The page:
Strictly speaking, you're done with the launcher, but you have a 2' piece of pipe left over. You will make rocket bodies on this pipe by wrapping paper or other materials around the outside of these tubes. If you want to see what I mean, you can take a peek at the rocket instructions, but then come back and finish the forming pipe. For a peek, click here.

Rockets formed on the pipe as it is now will fit too tightly on the vertical pipe of the launcher. If we make the diameter of the forming pipe slightly bigger, however, the resulting rockets will load and fire easily.

The most durable way to increase the diameter of the forming pipe is with wide tape, usually duct tape. Cut off a piece as long --or slightly longer -- than the pipe. Note that it's a good idea to have someone help you because a piece of tape that long tends to curl, stick to itself and become unmanageable. The tape in the illustration appears slightly too short for the pipe. I drew it a little short to clarify how the long strip of tape wraps around the pipe.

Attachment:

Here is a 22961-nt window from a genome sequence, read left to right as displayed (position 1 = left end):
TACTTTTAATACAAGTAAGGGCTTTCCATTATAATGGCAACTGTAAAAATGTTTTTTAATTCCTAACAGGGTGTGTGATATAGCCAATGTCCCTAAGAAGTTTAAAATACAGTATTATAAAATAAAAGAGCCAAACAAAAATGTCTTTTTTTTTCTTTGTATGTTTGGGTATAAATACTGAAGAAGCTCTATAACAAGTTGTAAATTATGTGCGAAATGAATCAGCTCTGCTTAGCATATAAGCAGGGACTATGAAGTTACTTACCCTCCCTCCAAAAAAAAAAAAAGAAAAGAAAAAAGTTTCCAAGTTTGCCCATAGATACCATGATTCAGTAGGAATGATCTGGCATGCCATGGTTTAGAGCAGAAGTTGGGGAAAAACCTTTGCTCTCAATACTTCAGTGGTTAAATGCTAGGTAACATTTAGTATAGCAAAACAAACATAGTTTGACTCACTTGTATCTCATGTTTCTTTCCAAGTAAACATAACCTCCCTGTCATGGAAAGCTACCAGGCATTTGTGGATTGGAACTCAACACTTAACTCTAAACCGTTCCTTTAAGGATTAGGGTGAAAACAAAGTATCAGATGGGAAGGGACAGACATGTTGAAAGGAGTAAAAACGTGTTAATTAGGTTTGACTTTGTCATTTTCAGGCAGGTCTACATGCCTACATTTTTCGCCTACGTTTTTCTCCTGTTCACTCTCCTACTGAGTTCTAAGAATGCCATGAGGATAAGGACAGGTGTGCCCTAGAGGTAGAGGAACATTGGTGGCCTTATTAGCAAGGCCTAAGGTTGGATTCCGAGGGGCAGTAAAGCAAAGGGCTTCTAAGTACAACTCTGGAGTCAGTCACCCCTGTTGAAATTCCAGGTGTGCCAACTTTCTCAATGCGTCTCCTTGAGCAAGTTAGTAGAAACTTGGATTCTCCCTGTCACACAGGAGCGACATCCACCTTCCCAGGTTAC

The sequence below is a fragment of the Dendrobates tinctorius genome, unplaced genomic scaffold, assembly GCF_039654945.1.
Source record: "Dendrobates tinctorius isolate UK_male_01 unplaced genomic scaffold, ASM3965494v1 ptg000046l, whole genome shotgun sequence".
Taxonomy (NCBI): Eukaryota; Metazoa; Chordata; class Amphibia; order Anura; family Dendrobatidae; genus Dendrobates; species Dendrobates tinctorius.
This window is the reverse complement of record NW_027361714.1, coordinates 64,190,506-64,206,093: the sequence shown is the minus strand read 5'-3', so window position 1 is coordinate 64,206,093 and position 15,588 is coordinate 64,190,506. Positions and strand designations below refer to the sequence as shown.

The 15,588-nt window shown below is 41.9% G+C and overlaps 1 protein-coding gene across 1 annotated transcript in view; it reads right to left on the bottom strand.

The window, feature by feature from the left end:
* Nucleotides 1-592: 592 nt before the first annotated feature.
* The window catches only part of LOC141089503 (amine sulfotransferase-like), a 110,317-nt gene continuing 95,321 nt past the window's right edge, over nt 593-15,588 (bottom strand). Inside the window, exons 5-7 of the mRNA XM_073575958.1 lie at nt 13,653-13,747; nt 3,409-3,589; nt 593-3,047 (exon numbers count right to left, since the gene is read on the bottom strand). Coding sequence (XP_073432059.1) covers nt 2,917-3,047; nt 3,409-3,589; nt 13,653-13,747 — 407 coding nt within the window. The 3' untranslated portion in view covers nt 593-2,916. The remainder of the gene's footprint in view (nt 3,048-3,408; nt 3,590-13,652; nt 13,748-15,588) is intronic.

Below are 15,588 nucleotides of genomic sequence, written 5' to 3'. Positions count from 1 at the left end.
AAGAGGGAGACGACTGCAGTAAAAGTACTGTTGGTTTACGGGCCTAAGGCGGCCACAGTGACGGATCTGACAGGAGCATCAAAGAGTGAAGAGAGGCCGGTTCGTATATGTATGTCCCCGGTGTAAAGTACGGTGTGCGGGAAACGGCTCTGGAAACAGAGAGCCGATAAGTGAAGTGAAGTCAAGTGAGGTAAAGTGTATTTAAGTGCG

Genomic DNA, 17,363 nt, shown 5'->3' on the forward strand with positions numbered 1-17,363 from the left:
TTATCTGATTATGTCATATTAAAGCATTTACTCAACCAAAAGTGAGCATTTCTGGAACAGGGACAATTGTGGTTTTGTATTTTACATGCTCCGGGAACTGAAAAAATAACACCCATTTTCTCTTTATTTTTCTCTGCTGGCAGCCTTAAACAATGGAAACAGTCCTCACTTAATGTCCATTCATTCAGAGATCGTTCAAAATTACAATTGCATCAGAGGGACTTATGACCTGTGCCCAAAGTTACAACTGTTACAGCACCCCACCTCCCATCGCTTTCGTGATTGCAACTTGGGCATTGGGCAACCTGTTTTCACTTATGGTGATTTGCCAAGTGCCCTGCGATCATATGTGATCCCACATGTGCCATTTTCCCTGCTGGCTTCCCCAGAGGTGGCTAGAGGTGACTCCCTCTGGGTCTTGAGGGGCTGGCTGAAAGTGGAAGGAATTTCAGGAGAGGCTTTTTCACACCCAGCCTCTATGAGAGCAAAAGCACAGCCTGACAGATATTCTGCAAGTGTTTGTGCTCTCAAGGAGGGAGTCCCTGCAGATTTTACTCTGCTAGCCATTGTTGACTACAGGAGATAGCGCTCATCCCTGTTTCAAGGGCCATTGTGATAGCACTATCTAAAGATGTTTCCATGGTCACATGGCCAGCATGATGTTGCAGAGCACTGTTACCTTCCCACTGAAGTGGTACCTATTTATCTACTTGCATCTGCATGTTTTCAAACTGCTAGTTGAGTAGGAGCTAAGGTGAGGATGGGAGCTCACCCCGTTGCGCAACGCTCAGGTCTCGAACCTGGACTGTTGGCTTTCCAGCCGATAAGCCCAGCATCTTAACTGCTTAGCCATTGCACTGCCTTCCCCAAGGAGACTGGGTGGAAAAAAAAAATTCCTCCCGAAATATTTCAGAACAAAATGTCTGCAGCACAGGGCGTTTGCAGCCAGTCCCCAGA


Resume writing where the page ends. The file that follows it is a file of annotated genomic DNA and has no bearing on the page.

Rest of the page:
Take care to apply the tape smoothly. I have found that the best way to avoid air bubbles under the tape and wrinkles in the tape is to have the pipe make contact with the middle of the tape, then carefully work outward to the edges.

Two pieces of duct ought to increase the diameter enough. If rockets are hard to put on the launcher, add another. If using a thin tape like clear packaging tape, start with three pieces. If the rockets get hard to fit onto the launcher, add some more tape to make the diameter of the forming pipe bigger.

Now that you've made the launcher, you're ready to start making rockets.

 

MAKING A HIGH-FLYING ROCKET

To make a high-flying rocket click here or on the picture.